As a former Key West guide and someone who fly fished for tarpon in every month of the year, I’m often surprised at the number of people who think that the only time to travel to the Florida Keys for tarpon is May and June. The reputation those months have is no doubt a carryover from the 70s and 80s, when there were relatively few anglers and lots of migrating tarpon. The game, as you probably know, has changed.
Here are my top five tips for anyone thinking of booking a guide to tarpon fish in the Keys this season or in coming years:
1. Choosing a guide is more important than choosing a season. The difference between the top Keys guides and the average guide is tremendous. The best guides are wonderful people to spend time on the water with, they have a large repertoire of spots to fish–which becomes very important when the weather or fish behavior becomes unpredictable, and they know their business, from knots to hooks to flies to placing the boat just right for your cast. They’ll know whether it is smarter to spend your day chasing tarpon, or whether permit or other species present the best opportunity.
Also, fish migration patterns change from year to year depending on conditions and the movement of tarpon prey. January may be calm and warm and provide fantastic fishing for laid-up tarpon, the season might extend far into July, and there may even be good fall tarpon fishing. The only thing you can be certain of is that every year is different. So fish with a guide who comes highly recommended rather than trying to find any guide who is available during “peak season.” (They’re probably already booked anyway.) You’re better off fishing with a great guide in bad weather than a lousy guide on a perfect day–it’s that kind of game.
2. Choose and book your lodging carefully. If you wait until the last minute to find that ideal place to chill after a long day on the water, you’ll end up paying too much for a place that probably won’t meet your expectations. Keys hotels are notorious for over-charging and under-delivering. But there are many quiet guest houses and well-managed hotels to choose from, and most of the good ones post images of their rooms online. Caveat emptor.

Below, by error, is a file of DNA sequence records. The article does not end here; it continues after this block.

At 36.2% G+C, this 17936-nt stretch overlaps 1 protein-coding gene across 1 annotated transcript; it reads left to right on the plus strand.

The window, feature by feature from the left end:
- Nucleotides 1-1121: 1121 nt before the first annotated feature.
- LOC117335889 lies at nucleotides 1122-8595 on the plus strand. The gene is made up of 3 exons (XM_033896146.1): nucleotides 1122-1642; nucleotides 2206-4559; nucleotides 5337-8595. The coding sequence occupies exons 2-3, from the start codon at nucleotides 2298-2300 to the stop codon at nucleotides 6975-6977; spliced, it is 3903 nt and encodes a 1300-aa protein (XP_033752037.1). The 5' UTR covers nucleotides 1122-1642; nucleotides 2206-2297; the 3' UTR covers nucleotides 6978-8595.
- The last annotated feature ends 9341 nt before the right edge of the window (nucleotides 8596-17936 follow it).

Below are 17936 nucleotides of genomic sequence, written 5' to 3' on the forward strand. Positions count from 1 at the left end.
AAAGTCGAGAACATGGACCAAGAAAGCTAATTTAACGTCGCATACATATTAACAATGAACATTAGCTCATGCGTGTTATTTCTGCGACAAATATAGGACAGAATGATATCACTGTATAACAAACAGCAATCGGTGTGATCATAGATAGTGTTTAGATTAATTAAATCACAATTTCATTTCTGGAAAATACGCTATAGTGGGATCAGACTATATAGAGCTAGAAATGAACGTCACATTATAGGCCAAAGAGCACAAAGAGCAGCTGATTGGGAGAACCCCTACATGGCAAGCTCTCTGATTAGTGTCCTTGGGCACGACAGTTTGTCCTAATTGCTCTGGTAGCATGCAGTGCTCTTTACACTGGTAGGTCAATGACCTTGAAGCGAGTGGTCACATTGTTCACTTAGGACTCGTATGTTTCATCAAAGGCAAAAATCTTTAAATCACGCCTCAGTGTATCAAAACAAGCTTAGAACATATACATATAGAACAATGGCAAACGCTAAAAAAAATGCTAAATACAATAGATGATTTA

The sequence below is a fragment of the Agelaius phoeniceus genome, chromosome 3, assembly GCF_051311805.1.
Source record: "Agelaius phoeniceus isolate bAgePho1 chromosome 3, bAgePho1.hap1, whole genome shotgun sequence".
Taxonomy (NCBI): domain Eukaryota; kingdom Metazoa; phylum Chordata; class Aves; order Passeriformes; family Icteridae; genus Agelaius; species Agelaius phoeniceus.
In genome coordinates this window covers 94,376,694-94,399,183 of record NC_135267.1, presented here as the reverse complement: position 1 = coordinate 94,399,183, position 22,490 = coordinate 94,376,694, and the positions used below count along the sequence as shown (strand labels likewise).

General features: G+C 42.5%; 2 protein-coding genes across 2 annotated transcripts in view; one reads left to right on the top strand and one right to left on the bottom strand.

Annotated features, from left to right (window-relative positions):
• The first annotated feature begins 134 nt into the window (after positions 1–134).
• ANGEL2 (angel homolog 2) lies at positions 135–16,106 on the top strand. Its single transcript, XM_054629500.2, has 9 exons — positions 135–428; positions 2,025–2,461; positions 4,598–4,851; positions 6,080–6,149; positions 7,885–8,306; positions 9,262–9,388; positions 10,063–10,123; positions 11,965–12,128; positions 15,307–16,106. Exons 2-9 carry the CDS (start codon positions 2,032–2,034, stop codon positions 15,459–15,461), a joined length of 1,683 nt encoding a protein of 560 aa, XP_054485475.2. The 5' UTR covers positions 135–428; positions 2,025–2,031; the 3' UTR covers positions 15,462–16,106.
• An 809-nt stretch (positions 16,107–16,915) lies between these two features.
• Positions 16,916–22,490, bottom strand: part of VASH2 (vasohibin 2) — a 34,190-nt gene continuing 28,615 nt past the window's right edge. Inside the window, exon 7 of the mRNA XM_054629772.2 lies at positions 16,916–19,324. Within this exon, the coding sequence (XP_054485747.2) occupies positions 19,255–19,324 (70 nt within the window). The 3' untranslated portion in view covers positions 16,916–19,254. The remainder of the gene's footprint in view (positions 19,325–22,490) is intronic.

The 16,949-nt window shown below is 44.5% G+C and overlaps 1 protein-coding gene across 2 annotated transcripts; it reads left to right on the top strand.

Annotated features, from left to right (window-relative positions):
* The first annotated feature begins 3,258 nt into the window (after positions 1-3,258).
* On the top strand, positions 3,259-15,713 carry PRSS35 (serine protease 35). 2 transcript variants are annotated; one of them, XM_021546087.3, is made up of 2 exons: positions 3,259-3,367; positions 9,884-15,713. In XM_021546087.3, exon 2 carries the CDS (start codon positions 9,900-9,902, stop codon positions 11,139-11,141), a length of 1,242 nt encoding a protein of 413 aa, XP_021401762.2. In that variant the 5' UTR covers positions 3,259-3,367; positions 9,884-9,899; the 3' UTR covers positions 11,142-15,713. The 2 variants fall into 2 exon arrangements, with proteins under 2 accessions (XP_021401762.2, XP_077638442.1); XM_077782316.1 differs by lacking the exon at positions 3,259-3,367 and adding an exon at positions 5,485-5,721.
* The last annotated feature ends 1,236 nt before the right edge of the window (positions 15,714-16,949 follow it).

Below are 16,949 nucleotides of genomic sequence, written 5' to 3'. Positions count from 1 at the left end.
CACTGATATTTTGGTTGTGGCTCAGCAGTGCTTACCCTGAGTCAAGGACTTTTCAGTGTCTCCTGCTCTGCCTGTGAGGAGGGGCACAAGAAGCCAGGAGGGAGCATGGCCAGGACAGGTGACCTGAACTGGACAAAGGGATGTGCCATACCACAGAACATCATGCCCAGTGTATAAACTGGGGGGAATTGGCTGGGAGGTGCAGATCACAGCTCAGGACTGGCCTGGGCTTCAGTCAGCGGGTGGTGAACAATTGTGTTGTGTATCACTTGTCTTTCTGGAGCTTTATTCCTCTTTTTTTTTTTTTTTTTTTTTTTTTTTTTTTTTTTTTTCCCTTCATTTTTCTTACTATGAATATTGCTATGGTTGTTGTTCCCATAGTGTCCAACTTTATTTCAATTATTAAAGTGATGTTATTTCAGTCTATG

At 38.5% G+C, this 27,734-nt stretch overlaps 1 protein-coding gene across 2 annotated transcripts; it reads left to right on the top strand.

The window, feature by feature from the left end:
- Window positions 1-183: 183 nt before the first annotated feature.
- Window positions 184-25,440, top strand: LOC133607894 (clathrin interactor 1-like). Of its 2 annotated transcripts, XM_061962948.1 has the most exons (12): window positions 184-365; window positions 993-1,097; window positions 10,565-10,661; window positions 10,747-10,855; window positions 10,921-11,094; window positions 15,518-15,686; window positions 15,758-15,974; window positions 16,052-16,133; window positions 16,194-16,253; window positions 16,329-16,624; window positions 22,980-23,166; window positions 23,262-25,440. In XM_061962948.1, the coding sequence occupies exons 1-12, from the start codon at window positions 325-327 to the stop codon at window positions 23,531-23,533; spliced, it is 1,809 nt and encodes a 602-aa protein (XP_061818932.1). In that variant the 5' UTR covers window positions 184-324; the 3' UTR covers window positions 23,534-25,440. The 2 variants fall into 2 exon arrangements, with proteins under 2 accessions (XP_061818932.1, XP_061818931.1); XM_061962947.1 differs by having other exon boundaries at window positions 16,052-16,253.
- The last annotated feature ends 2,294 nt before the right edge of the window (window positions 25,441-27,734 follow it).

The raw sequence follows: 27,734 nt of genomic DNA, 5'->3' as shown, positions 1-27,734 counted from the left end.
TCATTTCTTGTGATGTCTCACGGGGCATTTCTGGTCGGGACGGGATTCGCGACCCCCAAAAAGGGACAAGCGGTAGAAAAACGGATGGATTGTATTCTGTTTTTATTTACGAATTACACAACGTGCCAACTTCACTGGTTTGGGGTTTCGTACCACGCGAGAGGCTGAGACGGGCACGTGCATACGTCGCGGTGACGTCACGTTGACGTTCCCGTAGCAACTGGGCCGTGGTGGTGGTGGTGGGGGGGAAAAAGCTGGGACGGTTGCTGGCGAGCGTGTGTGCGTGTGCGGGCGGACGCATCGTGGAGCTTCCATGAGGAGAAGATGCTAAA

3. If you are bringing your own gear, buy a new fly line. Or two. I never ceased to be amazed out how reluctant anglers are to buy a new line every season. Yes, lines can last you years if you take care of them, but why not drop $80 on a new line and fish with something you know will shoot well. Bring your “old” line as a backup. It’s a minor investment that can make a big difference in your enjoyment over a few days of fishing.
4. Plan to eat well. The last thing you want to do when you are fishing all day is to worry about what you are going to eat and where you are going to get it. Like lodging, there are more bad places to eat in the Keys than good places, and a little research is well-rewarded. You’ll appreciate a good dinner with excellent service after a long day on the water, and you’ll be glad when you don’t have to scramble to find something to take out on the boat. Ask your guide for recommendations, or ask experienced anglers. They’ll all suggest one or two “can’t-miss” options.
5. Keep your expectations in check. Yes, the Florida Keys are among the most beautiful places in the world to sight-fish. Yes, the guides are the best in the world. But I once took the time to calculate the number of “very fishable” days in the average week. I came up with the number “two.” Regardless of the season, on average two days of the week will be bad weather days, five days will be fishable, and of those only two will probably offer you great conditions. As an old Bahamian guide once said, “The sun be the boss of ‘dis game.” For tarpon, I’d add “the wind.”
Of course tempering your expectations means that you will probably be open to unexpected thrills: hooking a laid-up fish at the end of a day when no other fish would eat, seeing something you’ve never seen before, learning something completely new. Which leads to a bit of advice I offer anyone hoping for success in saltwater: always be ready for good things to happen. Believe me, it makes a difference.